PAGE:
Empire actor Jussie Smollett speaks out after alleged attack: 'My body is strong but my soul is stronger'

Jussie Smollett (above, in 2016) was attacked by two assailants in Chicago.
Jussie Smollett (above, in 2016) was attacked by two assailants in Chicago.PHOTO: NYTIMES

LOS ANGELES (WASHINGTON POST) - Jussie Smollett spoke publicly for the first time since he was allegedly attacked on Tuesday in Chicago. "Let me start by saying that I'm OK," he said in a statement to Essence. "My body is strong but my soul is stronger."

The Empire actor's statement comes a day after his family condemned the reported attack as a "racial and homophobic hate crime".

Smollett added that he is thankful for the support he has received in recent days.

"The outpouring of love and support from my village has meant more than I will ever be able to truly put into words," he told the magazine.

"I am working with authorities and have been 100% factual and consistent on every level. Despite my frustrations and deep concern with certain inaccuracies and misrepresentations that have been spread, I still believe that justice will be served," the actor continued.

Chicago police are investigating the alleged assault against Smollett, who is black and openly gay, as a possible hate crime.

According to police, Smollett was attacked around 2am on Tuesday by "two unknown offenders" who yelled racial and homophobic slurs, poured an unknown "chemical substance" on Smollett and wrapped a rope around his neck.


Surveillance footage released by police on Wednesday shows two "people of interest" that investigators are now asking the public for help in identifying.

Police spokesman Anthony Guglielmi tweeted on Wednesday that the video footage "does not capture an encounter."

Smollett told police that the attackers were male and dressed in black. One attacker was described as 5-feet-10 to 6-feet-1 and around 170 pounds (177cm to 182cm and 77kg), wearing a black mask to conceal his facial features.

Police have not specified the race of the alleged attackers.

Police say that Smollett is cooperating with their investigation.


"He's a victim right now, and we'll treat him like a victim," Chicago police superintendent Eddie Johnson told Chicago's ABC 7 in an interview Friday. "He's been very cooperative and we have no reason, at this point, to think that he's not being genuine with us."

Smollett told detectives his attackers said "something to the effect of 'This is MAGA country'," an apparent reference to President Donald Trump's "Make America Great Again" campaign slogan, during the assault.

Guglielmi said the initial police report did not reference those comments, but the actor recalled the information in a follow-up interview with detectives.

On Thursday, Trump referred to reports of the attack as "horrible".

"It doesn't get worse," he said, in response to a White House reporter's question.

The reported assault has drawn widespread attention and condemnation. Democratic representative Bobby Rush sent a letter to the FBI director, writing he was "disturbed" by the reports and was requesting a hate-crime investigation.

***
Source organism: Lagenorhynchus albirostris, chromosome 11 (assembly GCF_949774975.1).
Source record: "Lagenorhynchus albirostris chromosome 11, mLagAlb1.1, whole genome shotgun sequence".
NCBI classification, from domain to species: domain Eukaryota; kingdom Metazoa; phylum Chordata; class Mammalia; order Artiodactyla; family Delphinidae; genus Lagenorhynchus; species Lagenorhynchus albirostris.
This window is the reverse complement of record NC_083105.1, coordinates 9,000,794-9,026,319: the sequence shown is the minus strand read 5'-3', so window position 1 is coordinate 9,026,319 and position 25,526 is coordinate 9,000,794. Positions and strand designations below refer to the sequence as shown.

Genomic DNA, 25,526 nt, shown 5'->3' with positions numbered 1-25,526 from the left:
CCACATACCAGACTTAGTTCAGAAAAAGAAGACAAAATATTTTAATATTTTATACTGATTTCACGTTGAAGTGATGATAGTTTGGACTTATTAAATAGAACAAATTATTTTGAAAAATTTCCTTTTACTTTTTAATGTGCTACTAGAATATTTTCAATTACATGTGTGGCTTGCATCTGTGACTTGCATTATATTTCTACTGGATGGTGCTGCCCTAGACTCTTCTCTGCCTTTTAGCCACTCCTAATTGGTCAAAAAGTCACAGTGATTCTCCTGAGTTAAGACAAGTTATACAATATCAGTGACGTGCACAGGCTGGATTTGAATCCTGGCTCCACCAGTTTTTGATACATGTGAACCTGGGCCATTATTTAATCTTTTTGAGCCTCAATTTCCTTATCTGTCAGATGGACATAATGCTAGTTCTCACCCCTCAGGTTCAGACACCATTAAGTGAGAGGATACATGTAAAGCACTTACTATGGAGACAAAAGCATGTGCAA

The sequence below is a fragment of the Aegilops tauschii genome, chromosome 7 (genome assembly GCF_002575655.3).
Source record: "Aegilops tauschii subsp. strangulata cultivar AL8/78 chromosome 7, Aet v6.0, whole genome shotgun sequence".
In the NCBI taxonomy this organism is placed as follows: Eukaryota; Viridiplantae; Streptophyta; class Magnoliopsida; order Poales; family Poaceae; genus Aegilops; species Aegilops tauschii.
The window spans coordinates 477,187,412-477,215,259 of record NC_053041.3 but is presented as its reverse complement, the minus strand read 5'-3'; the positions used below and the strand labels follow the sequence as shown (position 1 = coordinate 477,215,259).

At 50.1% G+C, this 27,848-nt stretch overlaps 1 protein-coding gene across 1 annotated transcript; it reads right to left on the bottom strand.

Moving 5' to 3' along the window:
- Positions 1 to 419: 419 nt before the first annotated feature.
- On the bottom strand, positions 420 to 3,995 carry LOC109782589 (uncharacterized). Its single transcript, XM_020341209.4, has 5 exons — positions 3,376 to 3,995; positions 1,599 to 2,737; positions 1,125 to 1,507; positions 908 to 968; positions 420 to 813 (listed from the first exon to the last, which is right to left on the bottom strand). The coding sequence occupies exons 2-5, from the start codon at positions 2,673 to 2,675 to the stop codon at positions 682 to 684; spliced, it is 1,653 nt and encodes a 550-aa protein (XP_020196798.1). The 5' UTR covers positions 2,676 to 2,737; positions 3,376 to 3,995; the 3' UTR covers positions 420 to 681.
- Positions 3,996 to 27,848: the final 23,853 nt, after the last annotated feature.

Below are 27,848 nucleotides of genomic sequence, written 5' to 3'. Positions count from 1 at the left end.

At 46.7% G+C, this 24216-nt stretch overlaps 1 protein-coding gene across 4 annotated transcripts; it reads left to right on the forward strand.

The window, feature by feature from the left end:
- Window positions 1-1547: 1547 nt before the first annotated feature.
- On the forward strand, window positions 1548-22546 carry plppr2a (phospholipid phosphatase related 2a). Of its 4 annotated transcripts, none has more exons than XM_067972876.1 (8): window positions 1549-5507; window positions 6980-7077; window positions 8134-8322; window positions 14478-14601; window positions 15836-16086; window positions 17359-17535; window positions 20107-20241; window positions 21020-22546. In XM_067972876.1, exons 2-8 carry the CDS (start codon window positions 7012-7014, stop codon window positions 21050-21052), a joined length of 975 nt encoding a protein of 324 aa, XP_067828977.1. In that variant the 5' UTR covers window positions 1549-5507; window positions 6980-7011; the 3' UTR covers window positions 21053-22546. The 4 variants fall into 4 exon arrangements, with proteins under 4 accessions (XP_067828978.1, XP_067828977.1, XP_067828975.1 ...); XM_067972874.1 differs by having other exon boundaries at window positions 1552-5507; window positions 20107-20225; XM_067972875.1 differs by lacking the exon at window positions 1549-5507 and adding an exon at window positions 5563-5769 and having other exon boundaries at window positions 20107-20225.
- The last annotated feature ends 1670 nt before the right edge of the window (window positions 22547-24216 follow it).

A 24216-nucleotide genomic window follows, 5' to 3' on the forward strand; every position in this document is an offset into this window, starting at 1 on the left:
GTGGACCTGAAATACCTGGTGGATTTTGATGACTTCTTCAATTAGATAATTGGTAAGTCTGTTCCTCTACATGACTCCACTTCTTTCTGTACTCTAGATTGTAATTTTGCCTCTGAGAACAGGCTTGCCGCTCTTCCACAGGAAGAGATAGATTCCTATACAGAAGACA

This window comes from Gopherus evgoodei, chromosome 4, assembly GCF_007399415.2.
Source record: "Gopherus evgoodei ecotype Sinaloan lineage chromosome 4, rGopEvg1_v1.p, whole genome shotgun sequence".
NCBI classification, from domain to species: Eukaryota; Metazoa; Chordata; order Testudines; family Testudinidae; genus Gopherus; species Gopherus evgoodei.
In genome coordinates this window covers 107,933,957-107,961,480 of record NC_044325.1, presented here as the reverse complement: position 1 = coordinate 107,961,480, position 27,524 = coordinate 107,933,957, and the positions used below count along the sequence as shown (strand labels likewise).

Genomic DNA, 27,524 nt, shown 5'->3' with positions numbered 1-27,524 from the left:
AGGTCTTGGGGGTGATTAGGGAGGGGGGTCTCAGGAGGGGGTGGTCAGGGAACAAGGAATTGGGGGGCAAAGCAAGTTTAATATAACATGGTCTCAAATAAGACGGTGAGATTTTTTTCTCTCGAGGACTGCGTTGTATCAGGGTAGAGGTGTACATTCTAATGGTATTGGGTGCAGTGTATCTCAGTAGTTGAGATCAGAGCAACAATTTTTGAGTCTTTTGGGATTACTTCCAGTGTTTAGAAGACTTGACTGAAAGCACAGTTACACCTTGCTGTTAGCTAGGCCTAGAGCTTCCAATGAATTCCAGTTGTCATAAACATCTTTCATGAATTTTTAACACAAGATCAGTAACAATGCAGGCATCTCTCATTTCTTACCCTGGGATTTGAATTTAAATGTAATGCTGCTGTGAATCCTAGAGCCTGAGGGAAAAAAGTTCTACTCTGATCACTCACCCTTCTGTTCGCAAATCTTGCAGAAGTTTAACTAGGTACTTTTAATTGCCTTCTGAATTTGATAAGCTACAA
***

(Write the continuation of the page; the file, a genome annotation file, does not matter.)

In their statement, the Smollett family drew attention to victims of hate crimes, which have increased in recent years according to FBI data.

"We want people to understand these targeted hate crimes are happening to our sisters, brothers and our gender non-conforming siblings, many who reside within the intersection of multiple identities, on a monthly, weekly, and sometimes even daily basis all across our country," the family said, a theme Smollett reiterated in his own statement.

"I am not and should not be looked upon as an isolated incident. We will talk soon and I will address all details of this horrific incident, but I need a moment to process," Smollett added.

"Most importantly, during times of trauma, grief and pain, there is still a responsibility to lead with love. It's all I know. And that can't be kicked out of me."

Smollett, 35, comes from a family of advocates and actors. As a child, he and his five siblings co-starred in the short-lived ABC sitcom On Our Own.

According to a 2016 New York Times profile, Smollett and his sister, actress Jurnee Smollett-Bell (Friday Night Lights, Underground), have been involved with causes such as HIV/Aids prevention, the push to end apartheid and the Black Lives Matter movement.

Smollett, whose role on Empire as Jamal Lyon is one of the few black, openly gay characters on network TV, has also done work with LGBTQ advocacy organisations including GLAAD and the Human Rights Campaign. Both organisations released statements in support of the actor following reports of his assault.

Smollett's parents, Janet and Joel Sr, met in the San Francisco Bay area as they worked on civil rights causes. They associated with founders of the Student Nonviolent Coordinating Committee and Black Panther party, according to the Times. (Joel Sr. died in 2015.)

In the statement, the family said they "will continue to work for love, equity and justice until it reigns supreme in our nation and all over the world."